Now, in my house growing up, my mom didn’t drive, so my dad took car of the car stuff because a) he’s a car nut and b) he’s the only one with a car.

But there were other things I watched my mom handle without feigning helplessness. She mowed our lawn, she de-popcorned our asbestos ceiling, she hung wallpaper,  she helped build our sunroom addition. She let my dad take on a lot of the DIY projects around the house, but there never was an expectation on her part that she would sit around protecting her manicure while my dad did all the  “man stuff.” She modeled self- sufficiency.

In my relationships, no man had ever made a fuss about opening doors for me, pumping my gas, treating me like I was a delicate flower. And I had no expectation of that. I have always taken pride in my independence, my self-reliance.  I am a “low-maintenance” kind of girl, I like sports, and I’m not afraid to squash a spider in the house. I know how to change a light bulb, solve a problem, fix what needs to be fixed and do what needs to be done.

And, I have very low expectations of everyone else. I try to make my relationships easy.

After all, who wants to be with a needy, demanding woman?

But these responses from these men had me puzzled, and a little off-kilter. I filed them away in the back of my brain and went on with my life.

A few days later, my husband invited me to lunch. I got to his office, and as we walked out I asked, “Which car do you want to take?”

He began walking to mine, and then I said, “Oh! I just remembered I’m low on gas.”

His response was to shift direction towards his car.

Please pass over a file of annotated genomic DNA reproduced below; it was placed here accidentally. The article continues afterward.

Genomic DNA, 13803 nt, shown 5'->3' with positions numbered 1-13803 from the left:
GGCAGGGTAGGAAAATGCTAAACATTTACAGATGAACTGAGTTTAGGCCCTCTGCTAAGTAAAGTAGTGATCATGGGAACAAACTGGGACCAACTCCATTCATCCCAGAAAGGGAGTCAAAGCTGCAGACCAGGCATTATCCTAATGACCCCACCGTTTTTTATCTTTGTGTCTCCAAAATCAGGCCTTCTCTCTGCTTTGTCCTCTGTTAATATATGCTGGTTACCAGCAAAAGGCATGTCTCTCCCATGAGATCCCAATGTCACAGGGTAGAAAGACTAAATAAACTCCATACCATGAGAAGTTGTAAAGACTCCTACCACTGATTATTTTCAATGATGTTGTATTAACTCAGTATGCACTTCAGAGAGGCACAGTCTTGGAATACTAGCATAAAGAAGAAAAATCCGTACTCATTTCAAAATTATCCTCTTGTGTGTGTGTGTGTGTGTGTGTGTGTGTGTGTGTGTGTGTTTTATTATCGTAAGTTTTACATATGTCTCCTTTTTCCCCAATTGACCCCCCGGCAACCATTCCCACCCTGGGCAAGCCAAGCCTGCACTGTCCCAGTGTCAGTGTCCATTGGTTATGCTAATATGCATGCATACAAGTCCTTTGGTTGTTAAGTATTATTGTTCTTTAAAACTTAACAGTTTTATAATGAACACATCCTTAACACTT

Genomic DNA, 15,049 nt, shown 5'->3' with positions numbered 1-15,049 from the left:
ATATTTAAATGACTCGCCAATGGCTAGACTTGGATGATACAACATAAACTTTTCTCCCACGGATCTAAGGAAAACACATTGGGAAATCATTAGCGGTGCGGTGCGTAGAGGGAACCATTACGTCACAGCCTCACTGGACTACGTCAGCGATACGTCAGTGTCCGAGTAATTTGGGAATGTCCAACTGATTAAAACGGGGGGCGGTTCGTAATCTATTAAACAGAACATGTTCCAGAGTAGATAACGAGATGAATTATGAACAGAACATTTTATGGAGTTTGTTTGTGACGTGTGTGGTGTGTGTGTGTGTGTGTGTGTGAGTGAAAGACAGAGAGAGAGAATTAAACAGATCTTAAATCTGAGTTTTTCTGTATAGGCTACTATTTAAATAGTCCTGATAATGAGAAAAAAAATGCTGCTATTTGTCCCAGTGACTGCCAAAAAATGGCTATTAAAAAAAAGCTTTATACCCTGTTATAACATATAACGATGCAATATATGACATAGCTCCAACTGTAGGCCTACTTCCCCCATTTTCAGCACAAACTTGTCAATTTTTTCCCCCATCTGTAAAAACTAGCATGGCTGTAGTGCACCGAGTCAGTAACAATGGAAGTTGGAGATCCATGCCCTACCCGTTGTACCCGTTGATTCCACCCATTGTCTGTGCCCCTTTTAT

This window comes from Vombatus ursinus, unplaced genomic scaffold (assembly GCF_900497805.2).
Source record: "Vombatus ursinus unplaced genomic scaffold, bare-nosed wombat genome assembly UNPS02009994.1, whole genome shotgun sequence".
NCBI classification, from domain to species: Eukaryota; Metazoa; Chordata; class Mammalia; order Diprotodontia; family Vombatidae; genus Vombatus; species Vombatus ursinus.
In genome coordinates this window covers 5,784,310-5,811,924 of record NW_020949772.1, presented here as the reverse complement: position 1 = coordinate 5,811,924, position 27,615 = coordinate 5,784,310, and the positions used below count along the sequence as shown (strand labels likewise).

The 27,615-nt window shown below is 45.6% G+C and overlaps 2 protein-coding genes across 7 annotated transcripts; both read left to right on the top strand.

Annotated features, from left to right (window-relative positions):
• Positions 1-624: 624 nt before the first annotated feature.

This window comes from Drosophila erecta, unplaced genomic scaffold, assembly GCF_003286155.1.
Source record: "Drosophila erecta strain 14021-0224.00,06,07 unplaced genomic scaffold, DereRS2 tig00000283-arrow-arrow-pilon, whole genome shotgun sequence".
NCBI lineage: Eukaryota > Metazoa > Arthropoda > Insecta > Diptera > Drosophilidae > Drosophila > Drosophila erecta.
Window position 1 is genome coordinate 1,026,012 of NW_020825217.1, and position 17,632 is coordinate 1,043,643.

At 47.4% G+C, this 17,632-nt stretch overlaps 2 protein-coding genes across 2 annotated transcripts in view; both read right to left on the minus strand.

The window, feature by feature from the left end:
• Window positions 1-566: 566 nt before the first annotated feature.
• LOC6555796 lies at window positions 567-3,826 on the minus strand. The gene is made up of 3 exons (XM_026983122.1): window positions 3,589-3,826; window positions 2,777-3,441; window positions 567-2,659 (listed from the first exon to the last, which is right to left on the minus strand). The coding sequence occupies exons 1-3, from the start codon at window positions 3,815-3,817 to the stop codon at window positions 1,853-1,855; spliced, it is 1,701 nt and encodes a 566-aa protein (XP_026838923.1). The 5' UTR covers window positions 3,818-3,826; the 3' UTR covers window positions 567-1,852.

And in my mind I thought, “Hmmm.”

Later that night we took my car to dinner because there was a bigger group of us than would fit in his car. As we left dinner, I said, “Oh geez, I can’t believe I forgot to get gas this afternoon.”

My husband’s response was some sort of agreement that he couldn’t believe I had forgotten either.

And my mind thought, “Hmm.”

So I said, “You know, it’s funny…” And I began to relay the Facebook conversation.

He said, “Depends on how hot she is.”

He was joking, mostly. “Oh so I’m not hot enough for you to pump my gas for me?”

“No, that’s not what I’m saying. I’m saying you never had that expectation. And this chick better be pretty hot if she’s going to be that demanding.”

He wondered if I had been testing him all day with my “I need gas” statements, and I swore I had not.

I began to ask my guy friends what they thought of this question. Some said they do it because that’s how they were raised. Some said they DON’T do it because that’s how they were raised.

And it seemed it came down to one very important distinction in my mind: Is the gas pumping issue more about the pumper or the pumpee?

One friend said that all the women he’d dated were independent, and never asked, but recently his new girlfriend had asked him to do it. He said her expectation and annoyance at his response almost felt like she was questioning his manhood. She expected him to step up, and her having that expectation made him want to live up to it. He said that older men that he knew that were on second marriages were with women who expected MORE of them, and that made them feel more needed, more wanted, more essential.

And I thought, “Have I been thinking about this all wrong my entire life?”

This one stupid gas pumping question had spurred a thousand more…

I thought having low expectations was a good thing, but do men really want someone more demanding?

Would my husband respect me more if I relied on him more?

Why hasn’t anyone wanted to pump my gas for me?

Is it the way they were raised?

Is it that I’m just not the kind of girl that makes a man want to pump her gas?

Does that mean I’m not valuable?

Is it that they don’t see me as valuable, or that I don’t see myself as valuable?